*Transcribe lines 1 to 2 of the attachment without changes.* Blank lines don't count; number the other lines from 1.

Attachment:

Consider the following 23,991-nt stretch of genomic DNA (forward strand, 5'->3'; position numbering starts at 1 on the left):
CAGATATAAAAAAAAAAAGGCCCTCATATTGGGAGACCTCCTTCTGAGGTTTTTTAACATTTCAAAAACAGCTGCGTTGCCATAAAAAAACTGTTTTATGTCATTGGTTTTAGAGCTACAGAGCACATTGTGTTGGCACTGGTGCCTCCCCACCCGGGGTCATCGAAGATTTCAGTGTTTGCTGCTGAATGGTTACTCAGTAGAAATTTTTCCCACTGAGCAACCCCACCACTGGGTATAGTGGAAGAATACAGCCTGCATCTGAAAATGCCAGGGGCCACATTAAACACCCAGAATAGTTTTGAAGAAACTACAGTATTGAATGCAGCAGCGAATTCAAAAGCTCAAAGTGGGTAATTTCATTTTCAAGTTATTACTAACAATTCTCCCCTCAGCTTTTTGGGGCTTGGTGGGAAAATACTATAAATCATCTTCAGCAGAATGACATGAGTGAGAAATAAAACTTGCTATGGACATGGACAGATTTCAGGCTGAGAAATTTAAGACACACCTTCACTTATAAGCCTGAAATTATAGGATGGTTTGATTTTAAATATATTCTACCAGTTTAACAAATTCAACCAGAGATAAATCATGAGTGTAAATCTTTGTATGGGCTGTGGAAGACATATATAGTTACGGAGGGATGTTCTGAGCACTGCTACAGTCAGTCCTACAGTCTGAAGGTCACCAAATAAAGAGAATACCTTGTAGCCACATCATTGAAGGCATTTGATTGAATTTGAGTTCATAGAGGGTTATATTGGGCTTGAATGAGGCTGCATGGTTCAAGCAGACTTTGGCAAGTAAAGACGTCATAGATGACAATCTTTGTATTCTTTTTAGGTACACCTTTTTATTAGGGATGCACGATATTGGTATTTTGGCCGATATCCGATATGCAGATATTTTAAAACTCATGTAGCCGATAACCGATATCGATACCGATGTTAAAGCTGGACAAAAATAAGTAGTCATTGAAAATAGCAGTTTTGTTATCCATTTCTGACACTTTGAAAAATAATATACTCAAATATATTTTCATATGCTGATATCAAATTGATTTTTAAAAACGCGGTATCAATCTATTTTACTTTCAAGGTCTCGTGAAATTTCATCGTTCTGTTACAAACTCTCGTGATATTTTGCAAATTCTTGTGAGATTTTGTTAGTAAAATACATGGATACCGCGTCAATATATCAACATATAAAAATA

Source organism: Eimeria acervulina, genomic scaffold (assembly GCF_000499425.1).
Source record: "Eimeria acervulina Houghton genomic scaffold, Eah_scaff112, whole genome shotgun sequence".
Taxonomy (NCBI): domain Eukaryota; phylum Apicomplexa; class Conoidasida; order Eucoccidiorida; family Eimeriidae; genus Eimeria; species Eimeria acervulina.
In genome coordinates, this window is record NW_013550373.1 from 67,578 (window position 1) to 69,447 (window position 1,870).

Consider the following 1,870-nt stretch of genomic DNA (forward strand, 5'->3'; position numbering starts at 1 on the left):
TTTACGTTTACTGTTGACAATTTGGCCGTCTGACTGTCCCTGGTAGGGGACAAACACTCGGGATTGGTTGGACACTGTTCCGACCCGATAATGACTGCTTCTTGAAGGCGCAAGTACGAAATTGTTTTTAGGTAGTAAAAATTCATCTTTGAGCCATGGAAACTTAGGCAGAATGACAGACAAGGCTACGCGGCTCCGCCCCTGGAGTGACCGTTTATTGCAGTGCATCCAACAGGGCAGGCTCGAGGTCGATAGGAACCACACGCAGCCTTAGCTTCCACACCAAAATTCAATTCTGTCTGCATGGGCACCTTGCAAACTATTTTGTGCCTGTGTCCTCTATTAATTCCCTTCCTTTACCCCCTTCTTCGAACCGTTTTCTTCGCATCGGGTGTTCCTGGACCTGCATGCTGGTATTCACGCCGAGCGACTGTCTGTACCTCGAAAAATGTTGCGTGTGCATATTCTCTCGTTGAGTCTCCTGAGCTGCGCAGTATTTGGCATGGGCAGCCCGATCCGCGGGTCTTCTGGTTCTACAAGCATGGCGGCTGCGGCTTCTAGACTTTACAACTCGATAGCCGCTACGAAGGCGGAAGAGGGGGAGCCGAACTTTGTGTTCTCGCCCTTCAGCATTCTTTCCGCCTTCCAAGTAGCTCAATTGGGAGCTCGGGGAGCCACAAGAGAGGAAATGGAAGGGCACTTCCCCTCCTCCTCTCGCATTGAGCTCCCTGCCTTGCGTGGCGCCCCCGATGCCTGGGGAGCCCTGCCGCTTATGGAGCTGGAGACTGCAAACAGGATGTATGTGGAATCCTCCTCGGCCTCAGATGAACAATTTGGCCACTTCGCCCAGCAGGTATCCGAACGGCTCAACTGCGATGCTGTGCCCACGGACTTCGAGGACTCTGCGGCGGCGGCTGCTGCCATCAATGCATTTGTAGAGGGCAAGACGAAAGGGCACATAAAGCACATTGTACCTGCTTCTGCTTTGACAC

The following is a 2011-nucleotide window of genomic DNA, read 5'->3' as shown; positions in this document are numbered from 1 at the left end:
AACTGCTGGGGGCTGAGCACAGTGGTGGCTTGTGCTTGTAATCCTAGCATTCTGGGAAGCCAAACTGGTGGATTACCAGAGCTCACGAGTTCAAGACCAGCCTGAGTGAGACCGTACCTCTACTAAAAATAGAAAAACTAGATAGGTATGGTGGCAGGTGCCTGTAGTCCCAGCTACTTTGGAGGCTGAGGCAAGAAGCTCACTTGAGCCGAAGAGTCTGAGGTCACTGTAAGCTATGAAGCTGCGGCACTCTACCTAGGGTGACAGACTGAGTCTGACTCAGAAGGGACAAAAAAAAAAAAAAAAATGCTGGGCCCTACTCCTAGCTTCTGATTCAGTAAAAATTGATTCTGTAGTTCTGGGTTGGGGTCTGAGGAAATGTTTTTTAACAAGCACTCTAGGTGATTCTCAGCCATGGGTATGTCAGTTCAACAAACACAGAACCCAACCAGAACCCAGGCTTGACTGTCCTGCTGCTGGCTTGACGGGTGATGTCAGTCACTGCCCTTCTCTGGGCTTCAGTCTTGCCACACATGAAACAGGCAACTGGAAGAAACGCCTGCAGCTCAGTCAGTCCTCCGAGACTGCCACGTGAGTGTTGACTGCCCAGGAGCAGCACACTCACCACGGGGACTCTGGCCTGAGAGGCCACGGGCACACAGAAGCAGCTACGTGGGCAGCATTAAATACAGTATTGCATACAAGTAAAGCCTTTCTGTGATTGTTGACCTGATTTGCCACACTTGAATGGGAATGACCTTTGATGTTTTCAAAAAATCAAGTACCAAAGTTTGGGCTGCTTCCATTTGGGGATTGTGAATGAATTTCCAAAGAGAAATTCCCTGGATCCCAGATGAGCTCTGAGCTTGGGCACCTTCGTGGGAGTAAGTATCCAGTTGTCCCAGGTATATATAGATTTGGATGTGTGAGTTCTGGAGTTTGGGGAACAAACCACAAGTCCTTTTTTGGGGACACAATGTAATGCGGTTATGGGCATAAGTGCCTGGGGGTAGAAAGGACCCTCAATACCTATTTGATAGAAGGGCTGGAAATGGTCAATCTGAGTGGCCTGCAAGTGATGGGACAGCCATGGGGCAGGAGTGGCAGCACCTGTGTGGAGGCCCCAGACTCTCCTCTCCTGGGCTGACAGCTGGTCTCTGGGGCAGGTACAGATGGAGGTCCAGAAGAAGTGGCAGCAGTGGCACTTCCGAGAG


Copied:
Consider the following 23,991-nt stretch of genomic DNA (forward strand, 5'->3'; position numbering starts at 1 on the left):
CAGATATAAAAAAAAAAAGGCCCTCATATTGGGAGACCTCCTTCTGAGGTTTTTTAACATTTCAAAAACAGCTGCGTTGCCATAAAAAAACTGTTTTATGTCATTGGTTTTAGAGCTACAGAGCACATTGTGTTGGCACTGGTGCCTCCCCACCCGGGGTCATCGAAGATTTCAGTGTTTGCTGCTGAATGGTTACTCAGTAGAAATTTTTCCCACTGAGCAACCCCACCACTGGGTATAGTGGAAGAATACAGCCTGCATCTGAAAATGCCAGGGGCCACATTAAACACCCAGAATAGTTTTGAAGAAACTACAGTATTGAATGCAGCAGCGAATTCAAAAGCTCAAAGTGGGTAATTTCATTTTCAAGTTATTACTAACAATTCTCCCCTCAGCTTTTTGGGGCTTGGTGGGAAAATACTATAAATCATCTTCAGCAGAATGACATGAGTGAGAAATAAAACTTGCTATGGACATGGACAGATTTCAGGCTGAGAAATTTAAGACACACCTTCACTTATAAGCCTGAAATTATAGGATGGTTTGATTTTAAATATATTCTACCAGTTTAACAAATTCAACCAGAGATAAATCATGAGTGTAAATCTTTGTATGGGCTGTGGAAGACATATATAGTTACGGAGGGATGTTCTGAGCACTGCTACAGTCAGTCCTACAGTCTGAAGGTCACCAAATAAAGAGAATACCTTGTAGCCACATCATTGAAGGCATTTGATTGAATTTGAGTTCATAGAGGGTTATATTGGGCTTGAATGAGGCTGCATGGTTCAAGCAGACTTTGGCAAGTAAAGACGTCATAGATGACAATCTTTGTATTCTTTTTAGGTACACCTTTTTATTAGGGATGCACGATATTGGTATTTTGGCCGATATCCGATATGCAGATATTTTAAAACTCATGTAGCCGATAACCGATATCGATACCGATGTTAAAGCTGGACAAAAATAAGTAGTCATTGAAAATAGCAGTTTTGTTATCCATTTCTGACACTTTGAAAAATAATATACTCAAATATATTTTCATATGCTGATATCAAATTGATTTTTAAAAACGCGGTATCAATCTATTTTACTTTCAAGGTCTCGTGAAATTTCATCGTTCTGTTACAAACTCTCGTGATATTTTGCAAATTCTTGTGAGATTTTGTTAGTAAAATACATGGATACCGCGTCAATATATCAACATATAAAAATA